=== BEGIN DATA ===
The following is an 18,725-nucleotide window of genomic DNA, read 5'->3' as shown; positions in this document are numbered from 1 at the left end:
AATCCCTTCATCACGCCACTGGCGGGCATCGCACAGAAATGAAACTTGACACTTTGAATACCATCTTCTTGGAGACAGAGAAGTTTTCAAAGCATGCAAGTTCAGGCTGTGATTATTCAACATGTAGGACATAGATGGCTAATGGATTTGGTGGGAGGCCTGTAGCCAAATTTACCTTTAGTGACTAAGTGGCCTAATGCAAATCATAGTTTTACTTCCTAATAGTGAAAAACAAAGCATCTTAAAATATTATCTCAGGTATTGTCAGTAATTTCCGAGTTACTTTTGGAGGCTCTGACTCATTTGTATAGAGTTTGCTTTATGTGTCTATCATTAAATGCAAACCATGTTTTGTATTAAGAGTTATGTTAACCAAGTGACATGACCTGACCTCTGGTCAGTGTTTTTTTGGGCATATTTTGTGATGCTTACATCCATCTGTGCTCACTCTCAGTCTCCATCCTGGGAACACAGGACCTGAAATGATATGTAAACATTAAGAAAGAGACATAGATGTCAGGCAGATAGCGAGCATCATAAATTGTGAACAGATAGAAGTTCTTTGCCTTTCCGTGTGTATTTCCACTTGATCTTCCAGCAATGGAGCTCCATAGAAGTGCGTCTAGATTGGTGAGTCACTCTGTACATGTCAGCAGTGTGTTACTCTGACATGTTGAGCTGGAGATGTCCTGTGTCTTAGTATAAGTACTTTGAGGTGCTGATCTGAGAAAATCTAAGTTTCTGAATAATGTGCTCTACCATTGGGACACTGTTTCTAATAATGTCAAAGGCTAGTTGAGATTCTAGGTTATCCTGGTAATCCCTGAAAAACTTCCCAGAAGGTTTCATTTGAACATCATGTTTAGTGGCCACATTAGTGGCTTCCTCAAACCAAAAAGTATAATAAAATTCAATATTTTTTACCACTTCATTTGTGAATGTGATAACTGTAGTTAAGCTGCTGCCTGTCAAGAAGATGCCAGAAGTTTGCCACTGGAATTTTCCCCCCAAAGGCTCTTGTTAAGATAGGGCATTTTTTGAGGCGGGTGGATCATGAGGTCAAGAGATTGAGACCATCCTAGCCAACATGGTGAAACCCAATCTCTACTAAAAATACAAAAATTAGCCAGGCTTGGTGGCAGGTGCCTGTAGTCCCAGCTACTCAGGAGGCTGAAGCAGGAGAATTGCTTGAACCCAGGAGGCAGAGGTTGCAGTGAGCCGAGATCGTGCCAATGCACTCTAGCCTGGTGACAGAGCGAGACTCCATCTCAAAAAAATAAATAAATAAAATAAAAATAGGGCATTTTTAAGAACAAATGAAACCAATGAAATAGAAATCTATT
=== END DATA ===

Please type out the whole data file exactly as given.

The following is an 18,725-nucleotide window of genomic DNA, read 5'->3' as shown; positions in this document are numbered from 1 at the left end:
AATCCCTTCATCACGCCACTGGCGGGCATCGCACAGAAATGAAACTTGACACTTTGAATACCATCTTCTTGGAGACAGAGAAGTTTTCAAAGCATGCAAGTTCAGGCTGTGATTATTCAACATGTAGGACATAGATGGCTAATGGATTTGGTGGGAGGCCTGTAGCCAAATTTACCTTTAGTGACTAAGTGGCCTAATGCAAATCATAGTTTTACTTCCTAATAGTGAAAAACAAAGCATCTTAAAATATTATCTCAGGTATTGTCAGTAATTTCCGAGTTACTTTTGGAGGCTCTGACTCATTTGTATAGAGTTTGCTTTATGTGTCTATCATTAAATGCAAACCATGTTTTGTATTAAGAGTTATGTTAACCAAGTGACATGACCTGACCTCTGGTCAGTGTTTTTTTGGGCATATTTTGTGATGCTTACATCCATCTGTGCTCACTCTCAGTCTCCATCCTGGGAACACAGGACCTGAAATGATATGTAAACATTAAGAAAGAGACATAGATGTCAGGCAGATAGCGAGCATCATAAATTGTGAACAGATAGAAGTTCTTTGCCTTTCCGTGTGTATTTCCACTTGATCTTCCAGCAATGGAGCTCCATAGAAGTGCGTCTAGATTGGTGAGTCACTCTGTACATGTCAGCAGTGTGTTACTCTGACATGTTGAGCTGGAGATGTCCTGTGTCTTAGTATAAGTACTTTGAGGTGCTGATCTGAGAAAATCTAAGTTTCTGAATAATGTGCTCTACCATTGGGACACTGTTTCTAATAATGTCAAAGGCTAGTTGAGATTCTAGGTTATCCTGGTAATCCCTGAAAAACTTCCCAGAAGGTTTCATTTGAACATCATGTTTAGTGGCCACATTAGTGGCTTCCTCAAACCAAAAAGTATAATAAAATTCAATATTTTTTACCACTTCATTTGTGAATGTGATAACTGTAGTTAAGCTGCTGCCTGTCAAGAAGATGCCAGAAGTTTGCCACTGGAATTTTCCCCCCAAAGGCTCTTGTTAAGATAGGGCATTTTTTGAGGCGGGTGGATCATGAGGTCAAGAGATTGAGACCATCCTAGCCAACATGGTGAAACCCAATCTCTACTAAAAATACAAAAATTAGCCAGGCTTGGTGGCAGGTGCCTGTAGTCCCAGCTACTCAGGAGGCTGAAGCAGGAGAATTGCTTGAACCCAGGAGGCAGAGGTTGCAGTGAGCCGAGATCGTGCCAATGCACTCTAGCCTGGTGACAGAGCGAGACTCCATCTCAAAAAAATAAATAAATAAAATAAAAATAGGGCATTTTTAAGAACAAATGAAACCAATGAAATAGAAATCTATT